The Mets finished a game behind Atlanta but made the playoffs as a Wild Card team. They defeated the Giants and advanced to the NLCS with revenge on their mind for their heartbreaking 1999 loss to the Braves. There would be no rematch as the Cardinals unseated the Braves.

Hampton pitched 7 shutout innings to win Game 1. Then, with the Mets up 3-1 in the series, took the ball for Game 5. The bullpen took the night off as once again, St. Louis couldn’t score off of Hampton.

He went all 9 innings and the Mets won the pennant.

The image of Mike Hampton being lifted off the ground in triumph should be a cherished moment in Mets history.

Mike Hampton was awarded the NLCS Most Valuable Player Award for 2000.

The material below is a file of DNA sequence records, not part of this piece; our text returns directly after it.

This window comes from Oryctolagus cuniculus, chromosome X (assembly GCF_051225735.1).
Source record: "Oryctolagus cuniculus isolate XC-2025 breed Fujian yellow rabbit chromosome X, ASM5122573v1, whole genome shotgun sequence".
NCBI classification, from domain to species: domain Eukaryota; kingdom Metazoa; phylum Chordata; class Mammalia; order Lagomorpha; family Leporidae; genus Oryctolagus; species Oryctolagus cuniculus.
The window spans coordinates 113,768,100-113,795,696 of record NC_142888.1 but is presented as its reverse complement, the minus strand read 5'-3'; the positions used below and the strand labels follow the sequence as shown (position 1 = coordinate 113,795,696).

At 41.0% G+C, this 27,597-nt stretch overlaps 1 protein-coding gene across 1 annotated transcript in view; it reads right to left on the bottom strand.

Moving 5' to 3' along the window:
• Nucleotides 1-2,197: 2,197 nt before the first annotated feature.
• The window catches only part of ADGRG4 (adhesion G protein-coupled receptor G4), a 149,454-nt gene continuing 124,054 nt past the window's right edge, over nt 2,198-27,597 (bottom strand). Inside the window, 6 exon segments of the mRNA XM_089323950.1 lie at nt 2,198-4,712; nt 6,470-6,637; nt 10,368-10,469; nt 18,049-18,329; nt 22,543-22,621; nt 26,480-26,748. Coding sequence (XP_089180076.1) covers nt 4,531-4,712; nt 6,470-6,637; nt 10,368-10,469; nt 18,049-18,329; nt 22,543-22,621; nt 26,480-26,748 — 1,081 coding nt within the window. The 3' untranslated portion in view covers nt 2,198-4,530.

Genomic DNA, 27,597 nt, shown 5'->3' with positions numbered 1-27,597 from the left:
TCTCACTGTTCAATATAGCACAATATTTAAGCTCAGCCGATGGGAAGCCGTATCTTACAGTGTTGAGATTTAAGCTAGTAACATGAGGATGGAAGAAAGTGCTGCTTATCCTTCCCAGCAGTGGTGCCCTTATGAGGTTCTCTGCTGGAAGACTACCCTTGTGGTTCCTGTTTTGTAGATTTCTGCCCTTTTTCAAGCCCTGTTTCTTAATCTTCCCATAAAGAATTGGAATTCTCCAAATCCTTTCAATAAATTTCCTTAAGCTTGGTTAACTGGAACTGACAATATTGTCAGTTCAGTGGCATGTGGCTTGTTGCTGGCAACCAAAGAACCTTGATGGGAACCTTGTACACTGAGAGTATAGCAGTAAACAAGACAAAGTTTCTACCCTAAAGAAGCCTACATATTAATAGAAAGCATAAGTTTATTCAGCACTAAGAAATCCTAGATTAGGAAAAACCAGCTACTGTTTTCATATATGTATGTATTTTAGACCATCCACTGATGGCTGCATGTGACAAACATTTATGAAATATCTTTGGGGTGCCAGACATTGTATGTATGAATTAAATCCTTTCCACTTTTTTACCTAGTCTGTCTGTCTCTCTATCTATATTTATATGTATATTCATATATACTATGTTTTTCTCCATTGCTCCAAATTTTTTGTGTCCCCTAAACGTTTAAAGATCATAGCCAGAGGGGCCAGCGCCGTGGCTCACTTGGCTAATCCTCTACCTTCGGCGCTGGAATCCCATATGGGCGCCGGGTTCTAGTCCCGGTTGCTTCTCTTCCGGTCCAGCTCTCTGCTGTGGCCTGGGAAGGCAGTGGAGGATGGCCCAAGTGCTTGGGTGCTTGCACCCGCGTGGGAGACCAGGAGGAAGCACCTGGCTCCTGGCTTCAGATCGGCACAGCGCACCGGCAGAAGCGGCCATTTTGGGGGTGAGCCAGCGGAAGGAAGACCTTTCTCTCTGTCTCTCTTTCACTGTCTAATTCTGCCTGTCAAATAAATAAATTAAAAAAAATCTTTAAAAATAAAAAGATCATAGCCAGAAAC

He is the ONLY Mets player to win that award. (They didn’t have an MVP for the 1969 and 1973 NLCS and Astros Mike Scott won the award in a losing effort for 1986.)

So he is a beloved Met, right?

At least a Met you’d give a standing ovation to, right?

When I wrote my Home Grown Vs. Acquired series a few years ago, I put Hampton on the All Time Acquired Mets Team. My rationale was I tended to honor players who had post season glory. And I didn’t expect to get much flak from Met fans about honoring a guy who pitched the team into the World Series.

It was almost unanimous that I was dead wrong.
While the name calling didn’t get as bad as this week’s barrage from Met fans, they couldn’t understand why I was heaping such praise on Mike Hampton.

“He won two games. Big deal!” One guy wrote to me.
Um, the clinching game of the League Championship Series IS a big deal! Or so I thought.

Most people thought I should have included Johan Santana based on his then one season with the Mets. (I wonder how many would still include him.)

But I have yet to hear from a Met fan who shares my praise of their lone NLCS MVP.